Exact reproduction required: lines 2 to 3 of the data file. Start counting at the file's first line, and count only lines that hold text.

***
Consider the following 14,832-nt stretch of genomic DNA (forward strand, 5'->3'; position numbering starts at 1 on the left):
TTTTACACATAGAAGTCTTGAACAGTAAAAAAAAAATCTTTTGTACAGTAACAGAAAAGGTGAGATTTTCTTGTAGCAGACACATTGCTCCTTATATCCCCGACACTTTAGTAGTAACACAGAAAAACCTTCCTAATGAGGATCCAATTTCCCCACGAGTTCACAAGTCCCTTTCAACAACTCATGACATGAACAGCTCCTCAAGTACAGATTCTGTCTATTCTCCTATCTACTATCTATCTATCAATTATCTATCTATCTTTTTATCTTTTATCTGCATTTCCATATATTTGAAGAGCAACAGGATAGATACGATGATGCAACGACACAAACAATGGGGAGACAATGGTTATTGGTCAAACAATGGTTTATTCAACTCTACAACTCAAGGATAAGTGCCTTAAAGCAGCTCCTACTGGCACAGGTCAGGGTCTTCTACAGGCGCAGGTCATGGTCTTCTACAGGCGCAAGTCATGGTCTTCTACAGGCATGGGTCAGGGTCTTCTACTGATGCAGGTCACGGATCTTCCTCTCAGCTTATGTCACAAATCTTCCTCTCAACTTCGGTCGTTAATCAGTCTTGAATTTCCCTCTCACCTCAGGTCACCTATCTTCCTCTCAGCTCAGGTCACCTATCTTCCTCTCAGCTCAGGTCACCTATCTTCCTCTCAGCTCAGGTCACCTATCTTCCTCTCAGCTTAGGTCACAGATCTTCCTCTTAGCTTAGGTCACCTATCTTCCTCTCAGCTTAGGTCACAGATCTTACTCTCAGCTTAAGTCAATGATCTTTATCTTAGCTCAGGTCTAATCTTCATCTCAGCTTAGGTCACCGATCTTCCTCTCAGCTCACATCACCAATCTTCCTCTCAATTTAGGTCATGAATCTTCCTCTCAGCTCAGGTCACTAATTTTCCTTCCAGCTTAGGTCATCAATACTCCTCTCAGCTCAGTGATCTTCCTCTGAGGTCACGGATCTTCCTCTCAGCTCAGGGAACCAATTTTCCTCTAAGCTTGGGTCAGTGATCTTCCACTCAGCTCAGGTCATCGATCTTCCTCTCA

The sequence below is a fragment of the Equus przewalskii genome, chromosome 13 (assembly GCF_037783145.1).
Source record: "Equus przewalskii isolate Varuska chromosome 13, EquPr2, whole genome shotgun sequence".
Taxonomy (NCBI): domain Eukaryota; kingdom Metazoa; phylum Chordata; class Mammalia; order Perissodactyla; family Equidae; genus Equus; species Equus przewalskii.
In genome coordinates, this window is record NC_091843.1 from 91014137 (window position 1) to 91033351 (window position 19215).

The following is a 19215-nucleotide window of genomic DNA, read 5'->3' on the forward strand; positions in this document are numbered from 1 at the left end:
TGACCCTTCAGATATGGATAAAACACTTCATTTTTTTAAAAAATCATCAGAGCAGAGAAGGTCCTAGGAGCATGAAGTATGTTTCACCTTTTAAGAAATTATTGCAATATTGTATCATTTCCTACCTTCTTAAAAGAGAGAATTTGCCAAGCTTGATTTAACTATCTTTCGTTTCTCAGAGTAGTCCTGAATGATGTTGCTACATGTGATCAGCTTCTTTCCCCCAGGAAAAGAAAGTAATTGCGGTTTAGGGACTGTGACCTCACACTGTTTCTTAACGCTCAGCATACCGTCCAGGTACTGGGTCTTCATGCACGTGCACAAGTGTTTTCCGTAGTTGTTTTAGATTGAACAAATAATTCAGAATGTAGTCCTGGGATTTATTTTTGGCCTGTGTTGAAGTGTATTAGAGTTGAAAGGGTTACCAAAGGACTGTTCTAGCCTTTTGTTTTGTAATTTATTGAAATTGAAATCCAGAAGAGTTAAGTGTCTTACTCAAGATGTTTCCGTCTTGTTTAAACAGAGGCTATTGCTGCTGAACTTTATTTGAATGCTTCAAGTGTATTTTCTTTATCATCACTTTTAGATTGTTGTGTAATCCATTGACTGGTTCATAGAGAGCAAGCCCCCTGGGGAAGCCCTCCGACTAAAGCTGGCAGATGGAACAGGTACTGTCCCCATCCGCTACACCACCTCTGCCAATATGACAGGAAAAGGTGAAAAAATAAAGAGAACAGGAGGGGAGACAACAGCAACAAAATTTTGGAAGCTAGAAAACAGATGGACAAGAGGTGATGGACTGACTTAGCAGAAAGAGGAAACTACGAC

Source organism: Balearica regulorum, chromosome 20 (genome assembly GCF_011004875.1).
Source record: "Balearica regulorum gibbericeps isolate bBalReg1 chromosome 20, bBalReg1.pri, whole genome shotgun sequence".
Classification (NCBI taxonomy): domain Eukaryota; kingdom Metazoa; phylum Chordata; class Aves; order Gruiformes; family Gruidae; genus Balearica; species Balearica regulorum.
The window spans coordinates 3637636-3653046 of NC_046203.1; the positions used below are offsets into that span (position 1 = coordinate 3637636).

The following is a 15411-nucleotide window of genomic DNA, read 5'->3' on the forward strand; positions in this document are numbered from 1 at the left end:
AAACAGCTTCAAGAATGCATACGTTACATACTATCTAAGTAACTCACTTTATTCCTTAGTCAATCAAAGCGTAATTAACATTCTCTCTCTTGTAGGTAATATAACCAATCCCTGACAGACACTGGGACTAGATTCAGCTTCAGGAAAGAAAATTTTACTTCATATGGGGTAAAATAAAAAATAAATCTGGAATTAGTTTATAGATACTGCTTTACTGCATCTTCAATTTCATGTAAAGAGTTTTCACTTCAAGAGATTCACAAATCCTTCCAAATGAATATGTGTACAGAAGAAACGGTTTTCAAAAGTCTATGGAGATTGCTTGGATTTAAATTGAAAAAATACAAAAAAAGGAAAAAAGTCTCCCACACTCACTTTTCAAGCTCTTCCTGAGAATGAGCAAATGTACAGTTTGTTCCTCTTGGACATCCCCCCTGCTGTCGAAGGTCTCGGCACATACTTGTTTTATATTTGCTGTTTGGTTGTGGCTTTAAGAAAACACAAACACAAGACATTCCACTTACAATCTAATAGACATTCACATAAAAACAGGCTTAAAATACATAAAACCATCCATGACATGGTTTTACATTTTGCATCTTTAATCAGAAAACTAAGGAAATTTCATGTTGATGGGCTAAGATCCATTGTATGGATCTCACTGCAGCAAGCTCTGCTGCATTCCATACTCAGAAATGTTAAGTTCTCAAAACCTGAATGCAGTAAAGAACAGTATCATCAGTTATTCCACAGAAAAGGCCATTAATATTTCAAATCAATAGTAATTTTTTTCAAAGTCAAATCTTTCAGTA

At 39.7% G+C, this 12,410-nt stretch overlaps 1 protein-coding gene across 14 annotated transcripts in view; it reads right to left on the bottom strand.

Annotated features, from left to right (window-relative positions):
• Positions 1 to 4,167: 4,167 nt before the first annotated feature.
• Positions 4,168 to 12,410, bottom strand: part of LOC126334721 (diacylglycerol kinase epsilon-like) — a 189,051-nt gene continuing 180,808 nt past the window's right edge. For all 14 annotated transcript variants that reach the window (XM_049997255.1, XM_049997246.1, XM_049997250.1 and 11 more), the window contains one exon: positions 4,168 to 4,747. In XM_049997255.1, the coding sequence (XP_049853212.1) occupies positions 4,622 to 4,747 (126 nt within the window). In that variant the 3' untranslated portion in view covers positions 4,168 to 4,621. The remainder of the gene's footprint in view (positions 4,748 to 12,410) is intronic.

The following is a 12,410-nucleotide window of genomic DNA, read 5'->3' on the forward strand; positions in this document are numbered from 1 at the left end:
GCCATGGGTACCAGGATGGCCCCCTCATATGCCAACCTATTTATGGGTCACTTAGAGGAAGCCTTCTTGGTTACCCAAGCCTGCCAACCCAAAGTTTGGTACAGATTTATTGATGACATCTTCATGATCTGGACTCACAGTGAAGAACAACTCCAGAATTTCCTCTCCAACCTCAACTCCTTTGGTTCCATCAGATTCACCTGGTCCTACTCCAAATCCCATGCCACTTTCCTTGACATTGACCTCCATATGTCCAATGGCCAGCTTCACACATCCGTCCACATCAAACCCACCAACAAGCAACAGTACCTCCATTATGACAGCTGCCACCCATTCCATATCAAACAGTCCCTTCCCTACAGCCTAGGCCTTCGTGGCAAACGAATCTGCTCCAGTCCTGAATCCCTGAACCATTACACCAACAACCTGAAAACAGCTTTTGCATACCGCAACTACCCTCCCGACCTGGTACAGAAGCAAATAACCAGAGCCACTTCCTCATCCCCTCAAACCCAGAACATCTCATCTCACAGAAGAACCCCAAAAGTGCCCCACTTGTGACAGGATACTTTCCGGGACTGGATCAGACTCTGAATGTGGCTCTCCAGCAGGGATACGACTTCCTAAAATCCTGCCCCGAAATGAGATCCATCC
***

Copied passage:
TTTTACACATAGAAGTCTTGAACAGTAAAAAAAAAATCTTTTGTACAGTAACAGAAAAGGTGAGATTTTCTTGTAGCAGACACATTGCTCCTTATATCCCCGACACTTTAGTAGTAACACAGAAAAACCTTCCTAATGAGGATCCAATTTCCCCACGAGTTCACAAGTCCCTTTCAACAACTCATGACATGAACAGCTCCTCAAGTACAGATTCTGTCTATTCTCCTATCTACTATCTATCTATCAATTATCTATCTATCTTTTTATCTTTTATCTGCATTTCCATATATTTGAAGAGCAACAGGATAGATACGATGATGCAACGACACAAACAATGGGGAGACAATGGTTATTGGTCAAACAATGGTTTATTCAACTCTACAACTCAAGGATAAGTGCCTTAAAGCAGCTCCTACTGGCACAGGTCAGGGTCTTCTACAGGCGCAGGTCATGGTCTTCTACAGGCGCAAGTCATGGTCTTCTACAGGCATGGGTCAGGGTCTTCTACTGATGCAGGTCACGGATCTTCCTCTCAGCTTATGTCACAAATCTTCCTCTCAACTTCGGTCGTTAATCAGTCTTGAATTTCCCTCTCACCTCAGGTCACCTATCTTCCTCTCAGCTCAGGTCACCTATCTTCCTCTCAGCTCAGGTCACCTATCTTCCTCTCAGCTCAGGTCACCTATCTTCCTCTCAGCTTAGGTCACAGATCTTCCTCTTAGCTTAGGTCACCTATCTTCCTCTCAGCTTAGGTCACAGATCTTACTCTCAGCTTAAGTCAATGATCTTTATCTTAGCTCAGGTCTAATCTTCATCTCAGCTTAGGTCACCGATCTTCCTCTCAGCTCACATCACCAATCTTCCTCTCAATTTAGGTCATGAATCTTCCTCTCAGCTCAGGTCACTAATTTTCCTTCCAGCTTAGGTCATCAATACTCCTCTCAGCTCAGTGATCTTCCTCTGAGGTCACGGATCTTCCTCTCAGCTCAGGGAACCAATTTTCCTCTAAGCTTGGGTCAGTGATCTTCCACTCAGCTCAGGTCATCGATCTTCCTCTCA

The sequence below is a fragment of the Equus przewalskii genome, chromosome 13 (assembly GCF_037783145.1).